I know the thread is old, but I was looking for a dive knife thread and found very few here, in fact they seemed to involve the Buck "Nemo". As I am a diver I remember the "Nemo" well, it was a high quality knife, but lacked features that divers like on dive knives such as hammer butts, line cutters and long serrated blades. The “Nemo” stainless steel blade held a reasonable edge, but Buck themselves said that it needed more attention than many stainless steel dive knife blades in keeping corrosion at bay. That was worth considering as many contemporary blades were soon blunted, so the “Nemo” was valued for its edge, but it was an expensive dive knife in its day.
     
    Last edited: Oct 9, 2019
  11. Haebbie

    Haebbie Gold Member Gold Member

    Jun 27, 2006
    Not really. The Frontiersman came first. A short time later Buck paired the knife with a plastic sheath and called this pair Nemo. This recapitulation is based on Buck informations. Haebbie
     
    David Martin and GPyro like this.
  12. popgun pete

    popgun pete

    9
    Sep 25, 2019
    I am only going by what Dick Anderson wrote in his article on the "Nemo" after he visited the Buck plant in the sixties to do a story on the knife for “Skin Diver” magazine and referenced by me in the Buck Nemo 122? thread. Dick never said which knife came first and for that matter neither did I, however given the “Nemo” is not really styled like a dive knife it would have to be the “Frontiersmen” that came first. The only reason the "Nemo" knife was of interest was that it was a quality knife amongst dive knives of only fair quality, many being designed as pry bars and fish scalers with an emphasis on corrosion resistance rather than holding an edge. I started diving in the sixties, so I lived though that era and saw those knives come and go.
     
  13. TAH

    TAH Gold Member Gold Member

    Jul 3, 2001
    In my mind's eye, I can easily imagine Mike Nelson and James Bond (in Thunderball) using a Buck Nemo or Randall Model 16. And if they didn't, they should have. :):thumbsup:
     
    GPyro likes this.
  14. eveled

    eveled Gold Member Gold Member

    Mar 11, 2016
    I always wanted one of the screw into the brass sheath dive knives, but never pulled the trigger on one. I have a Randall 16 special fighter and a 124. Both are great knives. But can’t quite see myself trying to swim with either strapped to my leg. Lol!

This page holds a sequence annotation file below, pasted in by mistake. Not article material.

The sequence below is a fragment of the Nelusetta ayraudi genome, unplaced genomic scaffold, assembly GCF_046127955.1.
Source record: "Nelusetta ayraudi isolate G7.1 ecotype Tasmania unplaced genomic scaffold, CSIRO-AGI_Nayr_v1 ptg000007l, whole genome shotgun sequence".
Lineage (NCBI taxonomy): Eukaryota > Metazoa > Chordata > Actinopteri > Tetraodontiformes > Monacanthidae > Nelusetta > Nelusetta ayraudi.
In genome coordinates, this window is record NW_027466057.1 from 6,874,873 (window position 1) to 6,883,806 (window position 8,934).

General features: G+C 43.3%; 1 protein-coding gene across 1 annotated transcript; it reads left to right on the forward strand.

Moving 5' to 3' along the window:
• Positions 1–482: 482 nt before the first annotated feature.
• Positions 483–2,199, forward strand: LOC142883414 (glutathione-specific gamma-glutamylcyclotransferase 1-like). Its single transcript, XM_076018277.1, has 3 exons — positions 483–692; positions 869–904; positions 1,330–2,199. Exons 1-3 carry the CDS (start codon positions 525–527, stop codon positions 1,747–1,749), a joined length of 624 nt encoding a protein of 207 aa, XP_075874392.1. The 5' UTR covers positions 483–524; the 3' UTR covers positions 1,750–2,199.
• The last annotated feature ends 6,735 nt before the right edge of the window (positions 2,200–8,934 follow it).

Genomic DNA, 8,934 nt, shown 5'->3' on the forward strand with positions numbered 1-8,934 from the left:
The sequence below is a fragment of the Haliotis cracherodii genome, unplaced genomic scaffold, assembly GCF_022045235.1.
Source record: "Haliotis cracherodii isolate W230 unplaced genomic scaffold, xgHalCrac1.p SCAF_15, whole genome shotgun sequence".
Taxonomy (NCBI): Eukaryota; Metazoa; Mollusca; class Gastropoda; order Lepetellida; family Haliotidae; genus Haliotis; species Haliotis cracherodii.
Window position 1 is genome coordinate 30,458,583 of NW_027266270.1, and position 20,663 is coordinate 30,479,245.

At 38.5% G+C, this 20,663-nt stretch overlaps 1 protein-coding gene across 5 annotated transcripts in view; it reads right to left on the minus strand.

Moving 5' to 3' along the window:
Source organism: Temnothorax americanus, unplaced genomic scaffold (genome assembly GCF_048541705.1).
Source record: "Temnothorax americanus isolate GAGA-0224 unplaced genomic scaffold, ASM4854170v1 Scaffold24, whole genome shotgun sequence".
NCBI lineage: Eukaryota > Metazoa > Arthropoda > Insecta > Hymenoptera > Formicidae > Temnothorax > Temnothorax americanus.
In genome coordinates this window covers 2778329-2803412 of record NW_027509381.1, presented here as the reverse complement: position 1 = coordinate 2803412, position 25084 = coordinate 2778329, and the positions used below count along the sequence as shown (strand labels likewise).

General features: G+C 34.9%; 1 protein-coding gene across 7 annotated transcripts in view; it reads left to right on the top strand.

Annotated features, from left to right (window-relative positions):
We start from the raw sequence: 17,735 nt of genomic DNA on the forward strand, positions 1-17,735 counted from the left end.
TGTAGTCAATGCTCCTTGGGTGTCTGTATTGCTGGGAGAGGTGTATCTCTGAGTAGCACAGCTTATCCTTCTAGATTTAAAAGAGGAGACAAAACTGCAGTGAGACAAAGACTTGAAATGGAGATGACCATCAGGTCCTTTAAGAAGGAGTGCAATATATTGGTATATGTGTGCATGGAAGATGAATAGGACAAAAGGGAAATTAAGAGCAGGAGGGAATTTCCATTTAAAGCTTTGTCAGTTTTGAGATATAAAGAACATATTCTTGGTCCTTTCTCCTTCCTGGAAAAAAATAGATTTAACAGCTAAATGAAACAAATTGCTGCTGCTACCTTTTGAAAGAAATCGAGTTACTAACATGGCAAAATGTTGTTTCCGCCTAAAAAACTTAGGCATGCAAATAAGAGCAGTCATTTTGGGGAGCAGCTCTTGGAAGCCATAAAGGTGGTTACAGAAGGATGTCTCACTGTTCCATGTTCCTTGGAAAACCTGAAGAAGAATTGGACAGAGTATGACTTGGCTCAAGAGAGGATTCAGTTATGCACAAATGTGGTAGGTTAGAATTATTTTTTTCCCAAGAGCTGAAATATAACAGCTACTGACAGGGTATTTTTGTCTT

15. popgun pete

    popgun pete

    9
    Sep 25, 2019
  16. eveled

    eveled Gold Member Gold Member

    Mar 11, 2016
    Thanks PETE. I just came back to add that exact picture to my post. No Navy knife collection is complete without that one. I think KaBar made one too.
     
  17. TAH

    TAH Gold Member Gold Member

    Jul 3, 2001
    Being able to swim properly is not the point. Just think how cool you would look. Life is short. The next time you're at the swimming pool, be proud and strap one of those to your leg. :)
     
  18. popgun pete

    popgun pete

    9
    Sep 25, 2019
    There are knife sheaths that strap to your calf and surprisingly they are not too bad to swim with, especially when you are kitted up in a full length wetsuit. Many divers have their knives on a weight belt or a separate waist belt or strapped to their thigh. The problem with thigh straps is that if the sheath moves around and you overtighten the straps it can affect circulation in your leg. People have different shape legs, so one guy may be OK whereas another will have problems. Knives can also be strapped to the arm and many divers carry two knives as you never know when you may need to cut yourself free of line or weed just as you drop or cannot reach your main knife. Knives are mainly carried during a dive for cutting entanglements and doing in fish with a coup de gras.
    [​IMG]
    [​IMG]
     
    Last edited: Oct 11, 2019
    eveled likes this.